Call us: 555-555-5555


The Shy Chihuahua

Chihuahua under the bed

Is Your Chihuahua Shy?

Because each dog will have their own personality, some dogs may just be quiet. Others, outgoing. Others a little bit crazy. Let’s first discuss how to know if a Chihuahua is technically shy. 

In many cases, Chihuahuas that are overly shy will show physical symptoms. The dog’s ears will lie back against the head, the dog’s pupils may become dilated, the dog may pant when there is no need, tuck its tail between its legs and avoid all eye contact.

A dog that is fearful and not just shy may urinate out of fear, run from people or other dogs and/or show extreme submission such as exposing their belly. 

If a frightened dog cannot run, they may then show aggression. Therefore biting, barking and growling could be signs of a dog that is very scared.

Training to Help a Shy Chihuahua

There is training that can help if you are consistent and patient enough to allow this slow, gradual conditioning to work.  

The best way to help a shy dog is to show him that there is nothing to be wary about. Never comfort your dog, this will be perceived as your confirmation that there is indeed things to be timid of.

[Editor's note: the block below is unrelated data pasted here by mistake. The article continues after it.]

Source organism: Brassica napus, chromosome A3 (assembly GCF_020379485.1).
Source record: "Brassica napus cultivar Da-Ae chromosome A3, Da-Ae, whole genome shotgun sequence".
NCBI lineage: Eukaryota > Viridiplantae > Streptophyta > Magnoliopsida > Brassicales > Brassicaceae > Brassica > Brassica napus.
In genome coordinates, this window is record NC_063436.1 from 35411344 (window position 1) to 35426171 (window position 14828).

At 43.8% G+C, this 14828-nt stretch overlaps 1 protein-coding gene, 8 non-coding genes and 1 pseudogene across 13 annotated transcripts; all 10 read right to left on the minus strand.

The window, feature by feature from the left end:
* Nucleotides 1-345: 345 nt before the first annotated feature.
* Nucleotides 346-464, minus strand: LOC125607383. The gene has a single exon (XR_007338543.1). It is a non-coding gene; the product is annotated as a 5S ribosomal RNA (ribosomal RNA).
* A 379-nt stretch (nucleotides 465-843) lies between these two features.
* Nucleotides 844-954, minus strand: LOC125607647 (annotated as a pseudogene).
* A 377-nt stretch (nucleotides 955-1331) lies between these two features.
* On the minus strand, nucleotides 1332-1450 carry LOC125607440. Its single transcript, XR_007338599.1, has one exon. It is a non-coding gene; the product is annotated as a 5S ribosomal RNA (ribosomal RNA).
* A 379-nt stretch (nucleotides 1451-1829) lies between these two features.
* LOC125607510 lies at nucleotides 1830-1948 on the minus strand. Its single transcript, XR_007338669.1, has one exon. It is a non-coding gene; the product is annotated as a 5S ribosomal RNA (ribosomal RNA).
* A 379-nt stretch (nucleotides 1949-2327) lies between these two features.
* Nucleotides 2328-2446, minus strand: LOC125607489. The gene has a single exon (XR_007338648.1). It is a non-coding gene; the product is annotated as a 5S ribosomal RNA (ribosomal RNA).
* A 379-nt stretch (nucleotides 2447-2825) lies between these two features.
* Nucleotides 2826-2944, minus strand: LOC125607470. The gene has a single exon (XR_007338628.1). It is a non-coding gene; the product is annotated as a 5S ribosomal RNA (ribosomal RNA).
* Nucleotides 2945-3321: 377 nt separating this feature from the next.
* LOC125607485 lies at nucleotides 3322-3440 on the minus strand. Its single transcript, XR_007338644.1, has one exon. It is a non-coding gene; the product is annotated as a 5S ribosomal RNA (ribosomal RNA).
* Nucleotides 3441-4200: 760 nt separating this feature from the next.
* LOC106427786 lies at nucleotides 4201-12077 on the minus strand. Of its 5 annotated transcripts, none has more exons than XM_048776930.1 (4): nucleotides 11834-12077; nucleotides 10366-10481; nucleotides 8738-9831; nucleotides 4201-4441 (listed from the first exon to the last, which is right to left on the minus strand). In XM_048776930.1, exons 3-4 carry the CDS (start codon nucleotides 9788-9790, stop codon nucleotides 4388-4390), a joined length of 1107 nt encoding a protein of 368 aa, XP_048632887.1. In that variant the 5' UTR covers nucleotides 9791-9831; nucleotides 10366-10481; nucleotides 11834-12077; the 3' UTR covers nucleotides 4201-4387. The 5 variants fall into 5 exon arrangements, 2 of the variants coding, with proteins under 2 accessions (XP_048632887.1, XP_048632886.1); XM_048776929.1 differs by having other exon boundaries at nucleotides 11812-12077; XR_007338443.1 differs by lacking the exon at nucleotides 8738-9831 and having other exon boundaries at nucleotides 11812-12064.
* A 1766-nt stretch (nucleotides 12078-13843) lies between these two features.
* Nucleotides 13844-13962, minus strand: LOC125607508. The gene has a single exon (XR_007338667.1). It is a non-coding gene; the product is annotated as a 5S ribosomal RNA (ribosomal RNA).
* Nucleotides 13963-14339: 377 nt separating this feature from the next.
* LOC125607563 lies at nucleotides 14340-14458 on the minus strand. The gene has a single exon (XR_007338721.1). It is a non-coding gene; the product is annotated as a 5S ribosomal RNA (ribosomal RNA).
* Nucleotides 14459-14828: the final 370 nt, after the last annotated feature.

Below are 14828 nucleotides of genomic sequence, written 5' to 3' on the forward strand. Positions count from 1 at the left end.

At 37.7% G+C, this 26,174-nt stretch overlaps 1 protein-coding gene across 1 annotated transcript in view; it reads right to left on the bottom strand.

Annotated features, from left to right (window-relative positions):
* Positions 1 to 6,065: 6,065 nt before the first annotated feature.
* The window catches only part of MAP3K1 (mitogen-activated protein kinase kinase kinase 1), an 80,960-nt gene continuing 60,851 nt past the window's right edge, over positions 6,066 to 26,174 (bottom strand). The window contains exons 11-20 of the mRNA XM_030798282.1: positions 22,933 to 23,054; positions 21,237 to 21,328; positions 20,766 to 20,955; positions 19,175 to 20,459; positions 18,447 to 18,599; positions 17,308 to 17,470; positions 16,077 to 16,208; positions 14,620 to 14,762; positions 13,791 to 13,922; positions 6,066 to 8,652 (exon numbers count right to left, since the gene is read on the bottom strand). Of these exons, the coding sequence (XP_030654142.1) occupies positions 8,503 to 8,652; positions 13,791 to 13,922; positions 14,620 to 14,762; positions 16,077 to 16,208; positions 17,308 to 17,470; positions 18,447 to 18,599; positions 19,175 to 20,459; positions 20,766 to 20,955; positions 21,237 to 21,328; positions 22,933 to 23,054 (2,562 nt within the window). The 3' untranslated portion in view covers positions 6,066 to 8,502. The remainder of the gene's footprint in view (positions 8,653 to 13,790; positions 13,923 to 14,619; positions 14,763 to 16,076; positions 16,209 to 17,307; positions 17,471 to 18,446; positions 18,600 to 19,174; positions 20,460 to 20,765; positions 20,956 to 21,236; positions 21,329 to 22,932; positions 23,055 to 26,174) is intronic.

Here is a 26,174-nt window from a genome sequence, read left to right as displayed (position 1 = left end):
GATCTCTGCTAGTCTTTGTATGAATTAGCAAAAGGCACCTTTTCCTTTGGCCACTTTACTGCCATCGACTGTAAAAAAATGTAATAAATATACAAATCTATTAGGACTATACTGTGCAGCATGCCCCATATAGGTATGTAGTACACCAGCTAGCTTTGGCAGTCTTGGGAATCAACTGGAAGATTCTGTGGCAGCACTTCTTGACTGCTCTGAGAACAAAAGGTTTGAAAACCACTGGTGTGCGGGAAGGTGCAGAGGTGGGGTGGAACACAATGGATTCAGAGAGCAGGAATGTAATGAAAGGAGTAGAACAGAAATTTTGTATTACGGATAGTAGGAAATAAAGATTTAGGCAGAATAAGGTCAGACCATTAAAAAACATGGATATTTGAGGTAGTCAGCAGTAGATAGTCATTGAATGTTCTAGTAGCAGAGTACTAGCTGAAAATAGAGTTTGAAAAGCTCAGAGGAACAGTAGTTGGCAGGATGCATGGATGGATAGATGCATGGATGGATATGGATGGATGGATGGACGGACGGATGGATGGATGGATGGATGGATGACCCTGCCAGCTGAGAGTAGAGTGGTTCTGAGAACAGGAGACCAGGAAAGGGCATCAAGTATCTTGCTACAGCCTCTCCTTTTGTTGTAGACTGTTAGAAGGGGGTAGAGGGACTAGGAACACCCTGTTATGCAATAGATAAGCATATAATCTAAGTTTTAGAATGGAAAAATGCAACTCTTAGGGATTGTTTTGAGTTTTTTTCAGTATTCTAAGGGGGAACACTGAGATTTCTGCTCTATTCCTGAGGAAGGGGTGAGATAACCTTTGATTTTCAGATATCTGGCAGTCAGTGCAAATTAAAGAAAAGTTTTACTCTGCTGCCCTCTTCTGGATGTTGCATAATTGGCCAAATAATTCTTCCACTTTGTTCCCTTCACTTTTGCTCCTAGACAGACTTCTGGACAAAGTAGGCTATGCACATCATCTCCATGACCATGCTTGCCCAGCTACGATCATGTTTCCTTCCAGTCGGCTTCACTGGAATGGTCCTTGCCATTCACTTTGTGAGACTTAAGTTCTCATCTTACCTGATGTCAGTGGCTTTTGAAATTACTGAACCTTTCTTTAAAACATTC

The general gist of this sort of training is to show a dog that shy behavior is not punished; yet it brings no benefits at all.

Conversely, interest and curiosity that nudges a dog to become a bit braver will bring him benefits.
It is best to ignore your dog’s shy behaviors similar to fixing clingy behavior Go about your business with a happy tone to your voice. Show your dog that “all if just fine”.

If at any time, your dog shows behavior of interest or curiosity with the trigger that caused the shy reaction… praise your dog as if they just did something extremely wonderful. Give treats, talk in a happy, proud tone, and pat your Chi.